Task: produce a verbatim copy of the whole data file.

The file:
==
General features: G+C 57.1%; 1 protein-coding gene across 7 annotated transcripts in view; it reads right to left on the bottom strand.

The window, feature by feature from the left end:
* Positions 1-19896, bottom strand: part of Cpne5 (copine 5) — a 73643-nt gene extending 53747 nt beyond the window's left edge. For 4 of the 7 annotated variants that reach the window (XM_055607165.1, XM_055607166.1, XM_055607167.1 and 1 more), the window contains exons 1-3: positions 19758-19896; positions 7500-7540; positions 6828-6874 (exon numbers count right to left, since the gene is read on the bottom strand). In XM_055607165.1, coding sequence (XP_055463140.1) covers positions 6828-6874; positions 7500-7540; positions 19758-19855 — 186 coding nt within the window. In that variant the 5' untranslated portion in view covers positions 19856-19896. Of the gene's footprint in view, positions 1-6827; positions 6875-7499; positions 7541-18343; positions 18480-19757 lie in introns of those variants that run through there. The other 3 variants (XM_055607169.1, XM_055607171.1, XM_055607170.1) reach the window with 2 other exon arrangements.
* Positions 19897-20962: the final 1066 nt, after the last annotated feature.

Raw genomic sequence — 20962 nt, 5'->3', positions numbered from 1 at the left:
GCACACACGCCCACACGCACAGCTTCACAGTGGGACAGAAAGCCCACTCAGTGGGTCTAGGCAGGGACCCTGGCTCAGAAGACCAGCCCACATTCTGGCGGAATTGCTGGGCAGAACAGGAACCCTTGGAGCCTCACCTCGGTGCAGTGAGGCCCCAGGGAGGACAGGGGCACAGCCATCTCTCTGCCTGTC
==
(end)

General features: G+C 57.1%; 1 protein-coding gene across 7 annotated transcripts in view; it reads right to left on the bottom strand.

The window, feature by feature from the left end:
* Positions 1-19896, bottom strand: part of Cpne5 (copine 5) — a 73643-nt gene extending 53747 nt beyond the window's left edge. For 4 of the 7 annotated variants that reach the window (XM_055607165.1, XM_055607166.1, XM_055607167.1 and 1 more), the window contains exons 1-3: positions 19758-19896; positions 7500-7540; positions 6828-6874 (exon numbers count right to left, since the gene is read on the bottom strand). In XM_055607165.1, coding sequence (XP_055463140.1) covers positions 6828-6874; positions 7500-7540; positions 19758-19855 — 186 coding nt within the window. In that variant the 5' untranslated portion in view covers positions 19856-19896. Of the gene's footprint in view, positions 1-6827; positions 6875-7499; positions 7541-18343; positions 18480-19757 lie in introns of those variants that run through there. The other 3 variants (XM_055607169.1, XM_055607171.1, XM_055607170.1) reach the window with 2 other exon arrangements.
* Positions 19897-20962: the final 1066 nt, after the last annotated feature.

Raw genomic sequence — 20962 nt, 5'->3', positions numbered from 1 at the left:
GCACACACGCCCACACGCACAGCTTCACAGTGGGACAGAAAGCCCACTCAGTGGGTCTAGGCAGGGACCCTGGCTCAGAAGACCAGCCCACATTCTGGCGGAATTGCTGGGCAGAACAGGAACCCTTGGAGCCTCACCTCGGTGCAGTGAGGCCCCAGGGAGGACAGGGGCACAGCCATCTCTCTGCCTGTC